"If I only knew then what I know now." How often do you talk to someone who made a seemingly intelligent, well-thought-out service purchase that quickly left them very troubled? We've all done it, whether it was as minor as a yard service or as major as an engine overhaul. Almost everytime, I discover that those decisions were because I was more uninformed about "fit" than I believed myself to be when I purchased. As you might guess, the same goes for outsourcing services - even with savvy tax managers and executives. These same purchasers generally compound the problem by "hoping" the service will get better, rather than quickly moving to the solution that you now know fits...right now!
If you're going to outsource sales tax compliance, make sure you are evaluating the right criteria for you and your company:
- Do you need a data-knowlegeable, data-sensitive provider?
- Does your preparer have you stuck in a rigid box of processes, rules, or technologies?
- Should your decisions and returns have a customer-intimate touch?
- Is price-per-return the outsourcer's primary focus in the relationship?
- Do you have access to expert advice for frequently asked questions as part of the engagement?
- Is full automation a help or a hinderence to your process?
- Will you have an expert tax professional who will pay attention to all the details like it's their Sales and Use Tax Department.?
- How urgent will your notices and problems be to the person and company preparing your returns?
Certainly there are more elements to examine for a perfect fit, but most often, these are some of the key questions that get overlooked in the pursuit of the right outsource partner. Most of us are heavily influenced by price. We have to be. But the notion of low price is much deeper than the cost-per-return. Repair and rework are costly, and if you don't have a good fit with your outsourcer, then there's plenty of unrecognized cost on the horizon. Be smart about how you evaluate the true cost of your outsourcing engagement.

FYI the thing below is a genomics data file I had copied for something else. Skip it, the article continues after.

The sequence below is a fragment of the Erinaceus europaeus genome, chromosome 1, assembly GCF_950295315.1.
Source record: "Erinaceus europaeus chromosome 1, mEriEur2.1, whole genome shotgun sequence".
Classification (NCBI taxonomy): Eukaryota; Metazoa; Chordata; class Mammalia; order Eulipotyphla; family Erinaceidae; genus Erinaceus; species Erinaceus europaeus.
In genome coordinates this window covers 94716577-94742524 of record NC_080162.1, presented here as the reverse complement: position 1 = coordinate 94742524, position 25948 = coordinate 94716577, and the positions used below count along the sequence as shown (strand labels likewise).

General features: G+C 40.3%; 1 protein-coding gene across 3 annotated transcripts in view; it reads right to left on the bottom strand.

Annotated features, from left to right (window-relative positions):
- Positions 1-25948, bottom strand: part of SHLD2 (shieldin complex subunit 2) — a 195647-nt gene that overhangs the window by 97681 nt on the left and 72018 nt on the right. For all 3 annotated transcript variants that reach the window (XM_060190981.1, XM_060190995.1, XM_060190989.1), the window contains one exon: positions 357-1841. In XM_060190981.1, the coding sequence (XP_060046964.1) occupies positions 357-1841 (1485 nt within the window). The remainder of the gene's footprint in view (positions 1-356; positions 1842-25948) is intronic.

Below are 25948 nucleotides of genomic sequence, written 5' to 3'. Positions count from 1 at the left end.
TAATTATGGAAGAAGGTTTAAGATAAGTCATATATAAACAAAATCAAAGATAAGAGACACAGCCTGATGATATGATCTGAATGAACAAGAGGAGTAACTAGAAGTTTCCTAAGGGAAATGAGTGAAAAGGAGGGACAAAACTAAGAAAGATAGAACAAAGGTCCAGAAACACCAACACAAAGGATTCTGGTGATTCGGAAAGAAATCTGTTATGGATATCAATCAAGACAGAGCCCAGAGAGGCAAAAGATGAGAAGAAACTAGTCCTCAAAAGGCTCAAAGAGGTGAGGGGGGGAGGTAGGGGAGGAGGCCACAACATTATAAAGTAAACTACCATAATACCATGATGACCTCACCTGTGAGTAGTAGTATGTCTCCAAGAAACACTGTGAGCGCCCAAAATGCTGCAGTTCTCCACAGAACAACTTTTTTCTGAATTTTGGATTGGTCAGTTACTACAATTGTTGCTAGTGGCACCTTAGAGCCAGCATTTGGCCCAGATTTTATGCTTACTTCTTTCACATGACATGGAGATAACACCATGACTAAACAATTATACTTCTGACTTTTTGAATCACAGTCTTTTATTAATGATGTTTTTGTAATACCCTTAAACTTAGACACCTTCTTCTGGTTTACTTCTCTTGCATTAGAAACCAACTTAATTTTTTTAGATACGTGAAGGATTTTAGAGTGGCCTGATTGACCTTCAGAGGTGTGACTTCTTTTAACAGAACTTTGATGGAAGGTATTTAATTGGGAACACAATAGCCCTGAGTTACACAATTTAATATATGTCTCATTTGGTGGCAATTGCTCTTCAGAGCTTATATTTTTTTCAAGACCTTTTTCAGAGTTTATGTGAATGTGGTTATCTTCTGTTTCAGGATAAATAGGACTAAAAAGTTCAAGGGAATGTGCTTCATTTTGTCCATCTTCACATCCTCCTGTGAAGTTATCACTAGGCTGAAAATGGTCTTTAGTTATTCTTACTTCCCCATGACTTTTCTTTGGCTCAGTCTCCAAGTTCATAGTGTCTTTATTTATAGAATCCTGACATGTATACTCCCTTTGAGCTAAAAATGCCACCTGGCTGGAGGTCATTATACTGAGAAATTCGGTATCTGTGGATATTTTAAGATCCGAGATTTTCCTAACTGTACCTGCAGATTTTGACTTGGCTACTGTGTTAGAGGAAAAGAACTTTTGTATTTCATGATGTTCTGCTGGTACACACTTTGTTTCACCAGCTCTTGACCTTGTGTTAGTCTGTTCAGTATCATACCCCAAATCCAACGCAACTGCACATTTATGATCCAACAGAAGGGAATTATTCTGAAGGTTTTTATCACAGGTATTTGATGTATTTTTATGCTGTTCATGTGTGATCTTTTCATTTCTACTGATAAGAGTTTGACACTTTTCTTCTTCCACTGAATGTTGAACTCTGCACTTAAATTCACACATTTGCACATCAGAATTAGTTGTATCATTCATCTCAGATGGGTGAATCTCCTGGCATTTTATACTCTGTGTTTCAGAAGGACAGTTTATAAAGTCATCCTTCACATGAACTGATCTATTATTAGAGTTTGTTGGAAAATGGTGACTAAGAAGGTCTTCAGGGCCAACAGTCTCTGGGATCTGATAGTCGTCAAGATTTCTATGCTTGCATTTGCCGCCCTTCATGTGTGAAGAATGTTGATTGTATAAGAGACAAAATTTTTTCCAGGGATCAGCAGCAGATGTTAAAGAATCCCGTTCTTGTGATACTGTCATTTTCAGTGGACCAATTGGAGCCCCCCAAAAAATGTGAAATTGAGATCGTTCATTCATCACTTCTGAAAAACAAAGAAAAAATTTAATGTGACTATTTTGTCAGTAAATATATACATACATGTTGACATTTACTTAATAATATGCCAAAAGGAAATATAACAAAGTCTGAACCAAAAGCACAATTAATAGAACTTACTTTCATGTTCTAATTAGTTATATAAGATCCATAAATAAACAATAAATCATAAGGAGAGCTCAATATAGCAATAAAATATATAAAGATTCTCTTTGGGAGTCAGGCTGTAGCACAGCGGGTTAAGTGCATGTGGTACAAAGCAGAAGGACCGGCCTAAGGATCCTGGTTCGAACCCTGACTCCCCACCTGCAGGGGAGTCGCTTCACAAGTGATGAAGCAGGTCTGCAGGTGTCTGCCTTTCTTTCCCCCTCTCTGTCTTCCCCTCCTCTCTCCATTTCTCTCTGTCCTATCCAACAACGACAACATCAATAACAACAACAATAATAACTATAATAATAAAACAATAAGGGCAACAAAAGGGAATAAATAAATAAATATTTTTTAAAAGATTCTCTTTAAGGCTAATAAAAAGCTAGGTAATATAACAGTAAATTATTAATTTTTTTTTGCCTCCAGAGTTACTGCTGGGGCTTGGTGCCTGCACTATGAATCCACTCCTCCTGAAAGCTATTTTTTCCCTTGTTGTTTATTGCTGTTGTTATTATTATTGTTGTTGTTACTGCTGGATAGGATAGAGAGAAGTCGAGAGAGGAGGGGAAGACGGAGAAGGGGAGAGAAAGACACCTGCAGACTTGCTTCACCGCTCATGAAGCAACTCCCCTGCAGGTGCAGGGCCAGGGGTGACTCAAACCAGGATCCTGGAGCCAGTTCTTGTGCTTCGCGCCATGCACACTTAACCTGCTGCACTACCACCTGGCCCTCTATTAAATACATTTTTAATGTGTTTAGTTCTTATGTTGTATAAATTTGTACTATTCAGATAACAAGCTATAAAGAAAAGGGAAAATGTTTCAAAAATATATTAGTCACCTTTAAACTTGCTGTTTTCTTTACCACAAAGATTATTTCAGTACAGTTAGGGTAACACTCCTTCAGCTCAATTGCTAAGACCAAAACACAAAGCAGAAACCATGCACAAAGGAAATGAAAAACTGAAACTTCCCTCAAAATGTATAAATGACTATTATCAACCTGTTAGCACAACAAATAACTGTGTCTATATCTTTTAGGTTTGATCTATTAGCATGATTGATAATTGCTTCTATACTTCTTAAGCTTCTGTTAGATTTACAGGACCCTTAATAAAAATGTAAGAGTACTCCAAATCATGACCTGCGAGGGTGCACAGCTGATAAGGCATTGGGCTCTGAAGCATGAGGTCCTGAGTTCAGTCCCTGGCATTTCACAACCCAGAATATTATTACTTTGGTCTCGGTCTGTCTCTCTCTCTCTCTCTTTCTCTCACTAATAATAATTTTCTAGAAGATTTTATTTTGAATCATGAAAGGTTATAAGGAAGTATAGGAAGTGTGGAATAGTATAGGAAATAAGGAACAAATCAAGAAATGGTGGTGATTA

Finally, don't be paralyzed by a bad initial outsource selection. Get rid of them quickly, before the boat has a chance to sink. I've learned that hanging on is the biggest expense you'll have to deal with. Bailing quickly keeps the real cost of failed compliance at a minimum. When you see standing water, there is certainly a fatal leak. Time to call the tug boat and move to the right relationship...today.
A great number of issues I help resolve are pretty easy to prevent. Mechanics will tell you that it's not so hard to avoid a car that won't run if you'll just check your engine once in a while. I think it's the same issue with sales tax - you just need to check your tax engine once in a while. Just like the mechanic who deals with an angry customer who's been stranded on the road...in the rain...on a cold day...with no jacket, a couple of my advisory conversations have gone the same way. Somehow, somebody, or something else caused their tax problem and they have to deal with the repair issues now. So the DOR and I get the brunt of their sore temperament about the situation.
Sometimes the rules, rates, changes, etc. aren't clear - I really do get that. What I don't get is how someone can sign a return when they are not certain about what it contains. I mean, eventually the sales tax data has to connect to the returns which has to reflect the statutes...right? That's what the auditor will tell you when he shows up. So why does someone submit a return where they haven't already connected the dots on data-to-return-to-statute? It's probably because they don't know how...just like I don't know how to get the gasoline to my fuel injector, which eventually results in power getting to my wheels.
Make sure you're filing something that makes sense and keeps you in full compliance. And if you don't know, ask someone who can advise you properly. It's a shame to have to ask someone after the auditor has already shellacked you, and nothing can really be done about it.
Stop checking the mail if you do business in Minnesota. Like most states, Minnesota is suffering from the effects of the economy. So much so, it has suspended certain business related tax refunds. While this suspension will not affect individual taxpayers, businesses expecting refunds associated with capital equipment, sales tax, and corporate franchise taxes are going to have to wait until things improve. There is no definitive timetable on when the issuance of checks will resume. However, interest will continue to accrue and will be paid. The legislature approved this suspension in L. 2010 § 6 (1st S.S.). ( Business tax refund delays, Department of Revenue, 10/21/2010 .)
A number of states are experiencing similar effects from the economy and some have been delaying the payment of refunds for some time now. If you are experiencing delays in refunds, you may be afforded an opportunity to take credits against current and prospective tax liabilities - under certain conditions and in certain states. Not all states allow this practice and you should check with your sales tax advisor or refer to the state statutes before pursuing this remedy.